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Sussex Countian
  • Georgetown Town Council establishes Historic District committee, hires facilitator

  • Efforts to establish more specific standards and procedures regarding Georgetown’s Historic District are officially underway.
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  • Efforts to establish more specific standards and procedures regarding Georgetown’s Historic District are officially underway.
    At a recent regular meeting, the Georgetown Town Council unanimously approved the establishment of a Historic District Study Committee. The council appointed 16 committee members, which includes two councilmembers, three members of the Planning Commission and four town employees. These members will be split into three subcommittees, one to research permitted uses, another to look at design standards for building materials and one to explore the feasibility of expanding the Historic District.
    “I think [each committee member] brings a little something different to the table,” said Mayor Mike Wyatt. “I would only hope they would get in the right subcommittee for their expertise.”
    The council also approved an agreement with URS Corporation for facilitation of the Historic District Study Committee. According to a proposal letter from URS, the company will facilitate committee meetings to discuss identified topics, facilitate one joint committee meeting to discuss the findings of the subcommittees, develop recommendations for each topic area and attend one meeting with the Town Council to discuss recommendations on planning tools and possible expansion of the Historic District.
    The agreement has the town paying no more than $11,500 to URS, which will come out of the realty transfer tax, according to Town Manager Gene Dvornick. The total amount paid will depend on how much time and work URS puts into the project.
    The vote to approve the agreement was 4-1, with Wyatt voting in opposition.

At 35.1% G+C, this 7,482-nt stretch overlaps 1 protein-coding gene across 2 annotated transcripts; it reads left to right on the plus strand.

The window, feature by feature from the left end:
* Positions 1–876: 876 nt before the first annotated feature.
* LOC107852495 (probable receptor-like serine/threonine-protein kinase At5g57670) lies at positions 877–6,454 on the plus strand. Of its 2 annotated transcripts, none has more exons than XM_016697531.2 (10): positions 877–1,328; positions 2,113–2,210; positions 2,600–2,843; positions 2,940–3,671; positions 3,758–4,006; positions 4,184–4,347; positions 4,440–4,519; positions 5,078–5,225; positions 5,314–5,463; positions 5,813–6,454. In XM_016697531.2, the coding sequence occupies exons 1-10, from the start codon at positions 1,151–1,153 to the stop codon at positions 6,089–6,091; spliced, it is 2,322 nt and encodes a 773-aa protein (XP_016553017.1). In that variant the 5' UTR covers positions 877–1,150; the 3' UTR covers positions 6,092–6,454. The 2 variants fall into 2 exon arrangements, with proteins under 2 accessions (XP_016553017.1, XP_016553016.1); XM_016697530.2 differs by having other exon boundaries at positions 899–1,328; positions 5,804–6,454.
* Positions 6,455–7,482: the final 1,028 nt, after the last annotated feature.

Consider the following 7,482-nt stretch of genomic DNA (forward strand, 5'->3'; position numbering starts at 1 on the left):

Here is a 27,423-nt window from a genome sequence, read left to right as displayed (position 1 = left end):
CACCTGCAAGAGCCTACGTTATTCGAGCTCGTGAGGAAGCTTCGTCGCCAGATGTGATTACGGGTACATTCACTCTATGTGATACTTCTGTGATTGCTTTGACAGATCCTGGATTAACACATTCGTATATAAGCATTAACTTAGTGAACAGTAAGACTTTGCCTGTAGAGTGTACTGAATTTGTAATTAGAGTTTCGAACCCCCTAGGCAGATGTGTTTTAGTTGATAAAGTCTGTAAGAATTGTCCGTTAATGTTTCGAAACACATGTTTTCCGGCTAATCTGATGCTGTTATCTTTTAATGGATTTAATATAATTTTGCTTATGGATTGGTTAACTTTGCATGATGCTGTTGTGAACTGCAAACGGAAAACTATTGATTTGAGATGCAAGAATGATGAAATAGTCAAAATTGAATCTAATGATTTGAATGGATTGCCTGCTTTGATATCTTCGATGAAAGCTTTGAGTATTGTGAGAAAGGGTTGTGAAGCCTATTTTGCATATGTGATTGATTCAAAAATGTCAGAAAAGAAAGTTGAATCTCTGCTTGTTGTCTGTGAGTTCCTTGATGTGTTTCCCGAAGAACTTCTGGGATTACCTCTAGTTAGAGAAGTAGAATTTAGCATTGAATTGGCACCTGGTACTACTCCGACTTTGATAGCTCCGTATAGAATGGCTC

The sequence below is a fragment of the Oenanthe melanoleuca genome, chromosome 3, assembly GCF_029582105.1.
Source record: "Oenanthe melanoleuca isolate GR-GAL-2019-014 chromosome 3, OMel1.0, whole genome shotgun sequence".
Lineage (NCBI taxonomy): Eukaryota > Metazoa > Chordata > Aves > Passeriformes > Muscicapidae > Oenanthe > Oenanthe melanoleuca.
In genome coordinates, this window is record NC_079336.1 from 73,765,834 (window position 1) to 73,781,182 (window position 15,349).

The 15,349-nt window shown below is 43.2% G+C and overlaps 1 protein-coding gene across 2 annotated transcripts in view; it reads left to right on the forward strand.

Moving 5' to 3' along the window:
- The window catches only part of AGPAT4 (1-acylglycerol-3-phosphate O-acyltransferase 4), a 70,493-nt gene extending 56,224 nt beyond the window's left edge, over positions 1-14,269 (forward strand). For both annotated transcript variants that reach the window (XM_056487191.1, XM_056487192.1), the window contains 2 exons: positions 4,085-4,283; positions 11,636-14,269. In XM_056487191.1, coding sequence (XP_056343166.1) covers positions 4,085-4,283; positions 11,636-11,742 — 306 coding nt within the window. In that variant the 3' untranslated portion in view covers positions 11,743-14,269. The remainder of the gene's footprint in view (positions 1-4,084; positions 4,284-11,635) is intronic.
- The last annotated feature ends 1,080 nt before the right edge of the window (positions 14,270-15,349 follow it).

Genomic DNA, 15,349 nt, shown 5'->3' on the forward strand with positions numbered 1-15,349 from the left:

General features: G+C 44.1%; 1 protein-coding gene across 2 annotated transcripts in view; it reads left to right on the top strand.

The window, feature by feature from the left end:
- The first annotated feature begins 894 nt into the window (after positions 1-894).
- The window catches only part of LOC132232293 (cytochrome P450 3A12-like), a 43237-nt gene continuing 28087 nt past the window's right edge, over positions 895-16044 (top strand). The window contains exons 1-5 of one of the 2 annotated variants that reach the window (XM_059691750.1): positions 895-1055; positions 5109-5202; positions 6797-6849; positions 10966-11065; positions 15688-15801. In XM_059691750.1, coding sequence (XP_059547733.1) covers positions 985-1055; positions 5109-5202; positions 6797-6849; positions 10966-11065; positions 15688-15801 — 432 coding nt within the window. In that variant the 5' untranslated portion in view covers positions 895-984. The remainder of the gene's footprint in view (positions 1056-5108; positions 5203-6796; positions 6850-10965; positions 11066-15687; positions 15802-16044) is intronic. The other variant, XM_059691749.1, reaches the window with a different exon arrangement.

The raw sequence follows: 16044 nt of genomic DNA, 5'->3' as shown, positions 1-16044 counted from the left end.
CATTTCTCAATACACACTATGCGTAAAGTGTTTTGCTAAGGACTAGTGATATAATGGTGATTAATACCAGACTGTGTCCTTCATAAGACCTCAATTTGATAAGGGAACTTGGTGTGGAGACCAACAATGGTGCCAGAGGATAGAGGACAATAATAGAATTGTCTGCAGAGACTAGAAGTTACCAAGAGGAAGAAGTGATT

“I don’t feel real good about spending $11,500 on something I think [the committee] could do for us,” he said. “We need to understand if we go through this scope of work [URS] is going to do for us, and we make no changes at all [to the district], we’re going to throw away $11,500. I’m not real happy about that.”
    The council gave the committee and URS six months to do research and report back.
    Also at the meeting, the council partially and unanimously approved a development economic incentive request from the Onix Group, the developers of the Shops at College Park on U.S. Route 113 in Georgetown.
    In a letter to the town, Ronald Schafer, managing member of the Onix Group, requested a waiver of annual fees associated with the Emergency Services and Georgetown Recreation, Education, Arts Trust funds. To justify the waiver, Schafer pointed to the establishment of a new community grocery store, construction jobs and permanent full-time jobs, as well as an estimated investment of more than $11 million spent in the area for labor, building supplies and materials.
    Dvornick said the developer has received this benefit in past years through the town’s Economic Development Incentive Program, however that program was not renewed for fiscal year 2014.
    Page 2 of 2 - “For each of the years we had it, it was advertised to all of the developers,” Dvornick said. “What we found, and this is historically true, is people have the funds to cover their projects, and incentives aren’t going to make a difference.”
    The council discussed renewing the program in fiscal year 2015 “because it looks like, knock on wood, we’re getting new developments,” said Councilwoman Sue Barlow.
    Based on the $4,152,000 construction value of the Shops at College Park development, the fee is $41,520. The council voted to waive half of that amount, making the fee $20,760.
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